In the section of the first chapter of Mark we’ve skipped so far, Jesus is tempted by Satan in the wilderness. We are told, “He was in the wilderness for forty days …; and he was with the wild beasts; and the angels waited on him.” The angels serve Jesus. They minister to him in his time of need. The same as this woman does after she is healed – released from a crippling fever. She is like the angels! Likewise, as Jesus breathes his last on the cross, we hear that there were others who served him and helped support his ministry: “There were also women looking on from a distance; among them were Mary Magdalene, and Mary the mother of James the younger and of Joses, and Salome. These used to follow him and provided for him when he was in Galilee…”

This word, diakonia, is the word we get “deacon” and “deaconess” from, titles used for ministries of service. And it’s not just for women or angels. It’s at the very heart of Christ’s ministry. In later chapters we’ll hear about a request from James and John – yes, the very same ones present at this healing – in which they ask Jesus to be the top-ranking disciples. They want to sit at his right and left when he comes in glory. Jesus responds to them and all the disciples, “…but whoever wishes to become great among you must be your servant, and whoever wishes to be first among you must be slave of all. For the Son of Man came not to be served but to serve, and to give his life a ransom for many.’” The life of following Jesus is to be one of faith and faithful service to God and others. This unnamed woman got it immediately. It sounds like James and John should have paid closer attention!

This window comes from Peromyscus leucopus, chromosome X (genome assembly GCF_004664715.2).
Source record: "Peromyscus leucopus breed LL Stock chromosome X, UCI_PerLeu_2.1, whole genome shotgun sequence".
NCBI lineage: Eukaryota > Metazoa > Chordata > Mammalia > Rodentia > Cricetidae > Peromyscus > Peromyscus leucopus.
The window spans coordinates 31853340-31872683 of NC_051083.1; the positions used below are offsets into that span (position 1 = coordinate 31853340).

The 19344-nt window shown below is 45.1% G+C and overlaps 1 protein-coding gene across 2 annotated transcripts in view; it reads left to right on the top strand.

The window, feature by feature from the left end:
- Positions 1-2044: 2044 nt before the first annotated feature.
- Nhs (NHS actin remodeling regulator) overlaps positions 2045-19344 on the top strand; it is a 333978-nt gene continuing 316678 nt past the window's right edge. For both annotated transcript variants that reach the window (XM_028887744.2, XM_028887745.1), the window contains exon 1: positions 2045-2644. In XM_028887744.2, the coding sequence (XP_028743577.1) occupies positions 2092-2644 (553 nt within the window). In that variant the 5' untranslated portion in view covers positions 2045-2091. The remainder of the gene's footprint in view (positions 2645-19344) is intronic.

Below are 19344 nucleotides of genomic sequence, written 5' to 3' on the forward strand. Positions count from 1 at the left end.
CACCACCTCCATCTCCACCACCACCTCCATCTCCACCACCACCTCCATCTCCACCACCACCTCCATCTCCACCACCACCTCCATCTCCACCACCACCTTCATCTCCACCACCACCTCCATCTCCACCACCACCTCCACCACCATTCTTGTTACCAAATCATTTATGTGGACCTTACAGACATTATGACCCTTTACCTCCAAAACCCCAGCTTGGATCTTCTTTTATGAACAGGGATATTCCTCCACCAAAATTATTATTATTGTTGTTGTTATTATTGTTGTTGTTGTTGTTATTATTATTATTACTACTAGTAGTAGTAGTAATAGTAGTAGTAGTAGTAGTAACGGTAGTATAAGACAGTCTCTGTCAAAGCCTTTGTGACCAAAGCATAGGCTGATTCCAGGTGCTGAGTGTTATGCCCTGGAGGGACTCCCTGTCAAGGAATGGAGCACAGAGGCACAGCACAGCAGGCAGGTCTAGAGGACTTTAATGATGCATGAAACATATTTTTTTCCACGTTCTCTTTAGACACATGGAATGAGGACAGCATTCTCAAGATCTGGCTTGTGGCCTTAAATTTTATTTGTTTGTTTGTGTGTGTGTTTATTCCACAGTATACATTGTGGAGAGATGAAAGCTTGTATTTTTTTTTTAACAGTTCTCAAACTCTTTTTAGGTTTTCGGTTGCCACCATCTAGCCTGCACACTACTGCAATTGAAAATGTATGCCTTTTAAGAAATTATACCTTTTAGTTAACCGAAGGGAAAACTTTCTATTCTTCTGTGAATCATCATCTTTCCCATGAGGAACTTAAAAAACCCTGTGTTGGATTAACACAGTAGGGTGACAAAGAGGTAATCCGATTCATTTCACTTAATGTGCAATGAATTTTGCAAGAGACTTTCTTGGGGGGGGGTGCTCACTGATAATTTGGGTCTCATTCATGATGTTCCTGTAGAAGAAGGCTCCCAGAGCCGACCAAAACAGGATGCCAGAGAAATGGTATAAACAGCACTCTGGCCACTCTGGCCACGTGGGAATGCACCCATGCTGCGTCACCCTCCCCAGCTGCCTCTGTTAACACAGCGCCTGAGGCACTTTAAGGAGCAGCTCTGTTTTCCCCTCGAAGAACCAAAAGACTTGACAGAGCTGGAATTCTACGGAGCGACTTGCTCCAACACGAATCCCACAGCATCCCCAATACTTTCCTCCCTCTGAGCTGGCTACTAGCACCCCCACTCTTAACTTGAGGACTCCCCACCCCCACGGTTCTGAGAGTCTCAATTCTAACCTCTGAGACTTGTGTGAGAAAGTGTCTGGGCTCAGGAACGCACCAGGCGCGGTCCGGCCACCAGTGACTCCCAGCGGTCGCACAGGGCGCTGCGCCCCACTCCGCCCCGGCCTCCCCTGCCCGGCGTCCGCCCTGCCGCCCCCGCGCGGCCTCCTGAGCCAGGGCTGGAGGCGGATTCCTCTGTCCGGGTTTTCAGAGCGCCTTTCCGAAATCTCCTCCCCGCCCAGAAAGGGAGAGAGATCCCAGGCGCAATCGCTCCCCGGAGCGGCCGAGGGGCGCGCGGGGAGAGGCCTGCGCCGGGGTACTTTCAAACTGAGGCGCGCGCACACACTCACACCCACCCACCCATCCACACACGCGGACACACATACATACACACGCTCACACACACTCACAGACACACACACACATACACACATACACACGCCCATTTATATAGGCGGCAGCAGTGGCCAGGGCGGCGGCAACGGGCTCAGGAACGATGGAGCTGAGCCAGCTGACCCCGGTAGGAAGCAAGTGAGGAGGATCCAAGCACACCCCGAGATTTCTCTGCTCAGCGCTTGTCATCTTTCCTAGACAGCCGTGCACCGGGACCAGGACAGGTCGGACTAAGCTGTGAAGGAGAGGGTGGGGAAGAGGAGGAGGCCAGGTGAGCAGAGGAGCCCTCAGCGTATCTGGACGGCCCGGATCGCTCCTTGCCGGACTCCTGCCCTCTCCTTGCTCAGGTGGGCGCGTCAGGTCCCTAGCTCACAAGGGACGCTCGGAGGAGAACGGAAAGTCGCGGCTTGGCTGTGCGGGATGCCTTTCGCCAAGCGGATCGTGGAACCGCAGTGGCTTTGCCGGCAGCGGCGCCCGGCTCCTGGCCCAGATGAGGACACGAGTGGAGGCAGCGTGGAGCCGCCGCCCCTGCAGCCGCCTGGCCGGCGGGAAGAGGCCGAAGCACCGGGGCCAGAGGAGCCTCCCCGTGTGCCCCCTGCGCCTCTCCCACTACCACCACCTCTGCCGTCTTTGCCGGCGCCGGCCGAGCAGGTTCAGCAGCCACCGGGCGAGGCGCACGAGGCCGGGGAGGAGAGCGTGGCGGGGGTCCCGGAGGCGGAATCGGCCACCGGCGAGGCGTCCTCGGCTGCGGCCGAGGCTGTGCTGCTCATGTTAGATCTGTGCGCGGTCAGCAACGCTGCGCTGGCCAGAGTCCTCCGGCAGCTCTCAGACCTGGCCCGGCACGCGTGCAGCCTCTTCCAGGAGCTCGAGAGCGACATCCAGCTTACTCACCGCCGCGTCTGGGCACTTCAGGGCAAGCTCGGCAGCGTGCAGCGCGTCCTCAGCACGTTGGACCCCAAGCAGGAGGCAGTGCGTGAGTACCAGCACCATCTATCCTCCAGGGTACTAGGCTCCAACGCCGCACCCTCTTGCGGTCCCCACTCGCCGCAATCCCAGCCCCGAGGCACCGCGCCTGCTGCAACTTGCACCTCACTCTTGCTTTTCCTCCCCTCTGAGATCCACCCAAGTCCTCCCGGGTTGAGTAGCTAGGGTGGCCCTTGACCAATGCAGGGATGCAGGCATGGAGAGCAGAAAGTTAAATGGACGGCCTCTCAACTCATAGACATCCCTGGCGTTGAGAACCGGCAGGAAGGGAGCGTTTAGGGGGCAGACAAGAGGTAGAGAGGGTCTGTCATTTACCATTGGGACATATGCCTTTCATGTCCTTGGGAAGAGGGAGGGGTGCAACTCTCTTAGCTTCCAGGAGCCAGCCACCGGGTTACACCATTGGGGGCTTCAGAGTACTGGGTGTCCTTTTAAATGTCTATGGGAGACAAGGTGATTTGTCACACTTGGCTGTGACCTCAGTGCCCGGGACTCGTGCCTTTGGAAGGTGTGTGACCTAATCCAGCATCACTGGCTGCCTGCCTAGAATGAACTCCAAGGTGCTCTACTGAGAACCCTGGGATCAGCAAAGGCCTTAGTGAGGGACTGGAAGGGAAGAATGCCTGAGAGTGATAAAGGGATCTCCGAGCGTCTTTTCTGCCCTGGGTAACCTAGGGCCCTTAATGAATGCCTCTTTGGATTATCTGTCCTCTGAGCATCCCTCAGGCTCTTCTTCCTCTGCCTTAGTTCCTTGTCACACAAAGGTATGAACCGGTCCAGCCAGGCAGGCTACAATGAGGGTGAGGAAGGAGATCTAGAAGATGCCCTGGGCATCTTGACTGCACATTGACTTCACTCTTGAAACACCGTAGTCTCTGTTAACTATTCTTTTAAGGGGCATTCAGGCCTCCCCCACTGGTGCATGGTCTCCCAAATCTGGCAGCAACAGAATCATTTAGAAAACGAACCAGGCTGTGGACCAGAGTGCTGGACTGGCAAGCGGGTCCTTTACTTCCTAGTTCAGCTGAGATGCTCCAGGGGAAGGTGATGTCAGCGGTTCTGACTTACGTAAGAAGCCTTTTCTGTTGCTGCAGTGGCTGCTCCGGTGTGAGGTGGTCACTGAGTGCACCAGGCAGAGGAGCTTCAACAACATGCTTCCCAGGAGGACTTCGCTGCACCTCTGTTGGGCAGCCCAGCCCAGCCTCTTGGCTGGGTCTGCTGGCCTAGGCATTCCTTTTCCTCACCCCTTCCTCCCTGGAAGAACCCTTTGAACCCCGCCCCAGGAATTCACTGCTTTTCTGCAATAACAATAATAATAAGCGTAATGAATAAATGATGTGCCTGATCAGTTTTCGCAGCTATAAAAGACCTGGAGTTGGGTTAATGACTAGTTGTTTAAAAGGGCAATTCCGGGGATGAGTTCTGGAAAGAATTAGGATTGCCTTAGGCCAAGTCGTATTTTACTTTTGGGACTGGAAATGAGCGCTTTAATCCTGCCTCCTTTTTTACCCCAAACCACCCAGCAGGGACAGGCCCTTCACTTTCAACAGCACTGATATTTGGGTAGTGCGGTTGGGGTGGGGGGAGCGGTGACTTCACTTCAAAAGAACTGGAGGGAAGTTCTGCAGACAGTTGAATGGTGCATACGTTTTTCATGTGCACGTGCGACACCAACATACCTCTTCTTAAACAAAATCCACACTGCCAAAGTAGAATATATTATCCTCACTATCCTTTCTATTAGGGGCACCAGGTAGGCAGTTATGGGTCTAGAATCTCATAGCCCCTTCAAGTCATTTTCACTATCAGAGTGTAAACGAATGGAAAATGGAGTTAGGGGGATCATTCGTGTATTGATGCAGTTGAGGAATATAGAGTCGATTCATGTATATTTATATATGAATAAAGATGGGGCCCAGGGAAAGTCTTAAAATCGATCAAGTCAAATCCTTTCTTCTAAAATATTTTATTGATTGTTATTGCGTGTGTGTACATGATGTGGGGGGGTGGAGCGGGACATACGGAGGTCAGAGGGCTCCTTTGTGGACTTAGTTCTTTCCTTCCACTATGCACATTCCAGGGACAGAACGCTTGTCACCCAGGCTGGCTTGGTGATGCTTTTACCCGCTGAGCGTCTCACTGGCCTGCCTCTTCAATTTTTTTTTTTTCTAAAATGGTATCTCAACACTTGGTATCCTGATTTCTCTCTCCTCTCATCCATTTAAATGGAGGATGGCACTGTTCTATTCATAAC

I think we hear about Jesus’ healings and we wonder if they are for us. I’m sure we have all prayed for healing for ourselves or others and wondered if it had an effect. That is a real question and, unfortunately, I don’t have answers. But I know that Christ is always present with us, no matter what we are going through. And when I think about healing in my life, it’s more expansive than just physical healing. I think about confession and forgiveness. I think about the moments where I had experienced the love and peace of God in settling into my heart where confusion, turmoil, grief, and pain had been. I think about relationships mended and the lessons I’m learning – always learning, sometimes again and again – about what is truly important. Where has that healing happened for you?